Sheriff Took Kickbacks for Card Fees, Class Says

     FAYETTEVILLE, Ark. (CN) – An Arkansas sheriff received kickbacks from a company hired to convert cash seized from county jail inmates to prepaid debit cards “with numerous exorbitant fees,” a federal class action claims.
     More than 2,200 people who were arrested or booked in Benton County Jail claim their cash was seized and later returned as prepaid debit cards that charged them fees of $1.50 to $38 per transaction.
     According to the lawsuit, Sheriff Kelley Cradduck hired co-defendant Keefe Commissary Network to provide jail commissary services “for specified inflated prices and upon certain terms.”
     “One of these terms was that defendant Keefe would pay a kickback to defendant Cradduck of 34% of ‘adjusted gross sales’ of gross commissary sales, less certain noncommissioned items,” the complaint states. “This kickback is expressly identified and referred to as a ‘service fee’ in the contract between defendants.”
     The contract was allegedly signed last April.
     “Under this contract and the policy, defendant Cradduck has agreed with defendant Keefe that money seized from arrestees and/or inmates is to be involuntarily placed into a ‘designated account.’ Defendant Cradduck has purported to authorize defendant Keefe to withdraw and convert funds properly belonging to the class members from this designated account, to the injury of the class members,” the lawsuit states.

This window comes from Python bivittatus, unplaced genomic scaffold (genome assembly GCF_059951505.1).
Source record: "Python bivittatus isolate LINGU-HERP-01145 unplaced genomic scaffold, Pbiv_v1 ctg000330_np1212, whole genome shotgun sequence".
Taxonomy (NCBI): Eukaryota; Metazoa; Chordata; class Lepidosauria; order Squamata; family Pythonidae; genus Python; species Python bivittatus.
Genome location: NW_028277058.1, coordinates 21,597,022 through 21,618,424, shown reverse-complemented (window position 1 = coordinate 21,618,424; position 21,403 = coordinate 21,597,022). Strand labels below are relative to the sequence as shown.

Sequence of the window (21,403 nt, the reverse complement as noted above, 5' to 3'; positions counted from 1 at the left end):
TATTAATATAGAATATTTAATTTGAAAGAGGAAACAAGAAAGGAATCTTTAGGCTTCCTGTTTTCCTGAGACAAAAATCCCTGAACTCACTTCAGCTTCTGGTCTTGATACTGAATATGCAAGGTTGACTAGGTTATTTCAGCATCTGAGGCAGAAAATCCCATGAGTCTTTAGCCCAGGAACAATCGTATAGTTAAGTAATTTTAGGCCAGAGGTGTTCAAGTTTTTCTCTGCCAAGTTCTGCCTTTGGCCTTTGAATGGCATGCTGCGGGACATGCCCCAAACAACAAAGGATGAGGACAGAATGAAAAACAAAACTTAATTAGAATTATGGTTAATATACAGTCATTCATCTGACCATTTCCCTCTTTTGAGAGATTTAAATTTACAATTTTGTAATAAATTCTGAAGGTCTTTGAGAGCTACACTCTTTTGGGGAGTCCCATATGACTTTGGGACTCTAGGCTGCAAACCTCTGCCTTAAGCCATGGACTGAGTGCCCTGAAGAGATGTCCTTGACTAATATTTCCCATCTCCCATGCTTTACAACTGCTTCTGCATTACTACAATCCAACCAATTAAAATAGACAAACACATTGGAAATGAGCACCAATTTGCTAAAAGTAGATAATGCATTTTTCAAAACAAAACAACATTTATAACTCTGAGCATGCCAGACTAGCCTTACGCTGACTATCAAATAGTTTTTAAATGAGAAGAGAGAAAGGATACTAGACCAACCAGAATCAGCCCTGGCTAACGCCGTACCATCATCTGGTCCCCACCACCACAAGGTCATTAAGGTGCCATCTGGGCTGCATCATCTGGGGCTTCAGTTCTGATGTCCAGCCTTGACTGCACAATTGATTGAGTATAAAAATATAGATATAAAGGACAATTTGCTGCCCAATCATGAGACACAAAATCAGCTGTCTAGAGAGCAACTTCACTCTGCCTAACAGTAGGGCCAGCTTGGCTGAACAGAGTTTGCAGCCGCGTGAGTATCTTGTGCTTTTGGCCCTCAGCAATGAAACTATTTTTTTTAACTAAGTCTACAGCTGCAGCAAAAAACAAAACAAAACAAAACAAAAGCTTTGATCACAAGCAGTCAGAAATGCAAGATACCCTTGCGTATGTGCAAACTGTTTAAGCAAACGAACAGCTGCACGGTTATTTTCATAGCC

“This agreement is part of the quid pro quo for the kickback that defendant Cradduck receives under the commissary agreement …. This agreement includes a schedule of fees that are involuntarily charged to inmates for the use (and failure to use) the prepaid debit card.” (Parentheses in complaint.)
     Lead plaintiff Yves Adams was arrested in February on suspicion of public intoxication, according to the complaint. Sheriff’s deputies allegedly seized his $613 in cash.
     After spending the night in jail, Adams was issued “an unwanted prepaid debit card rather than the currency which he legitimately owned and possessed and which was seized from him by defendant Cradduck’s deputies when he was released from the Benton County Jail,” he claims.
     He says he asked for his cash, but the prepaid debit card was “the only way that he could receive his money … under defendant Cradduck’s policy.”
     “As a result of this policy and practice, the $613 in cash (currency) that was seized by defendant Cradduck from Mr. Adams when he was arrested was never returned to him,” the lawsuit states. (Parentheses in complaint.) “Instead, he was issued a prepaid debit card in the amount of $613, which he used to withdraw money from an ATM in order to pay for his bond, a transaction that improperly and illegally cost him $2.75 according to the schedule of fees to complete.”
     The average amount placed on a prepaid debit card upon an inmate’s release from jail is $88.74, according to the lawsuit.
     The class seeks punitive damages for alleged civil rights violations, conversion and trespass.
     They are represented by Charles M. Kester and Monzer Mansour of Fayetteville.

%d bloggers like this: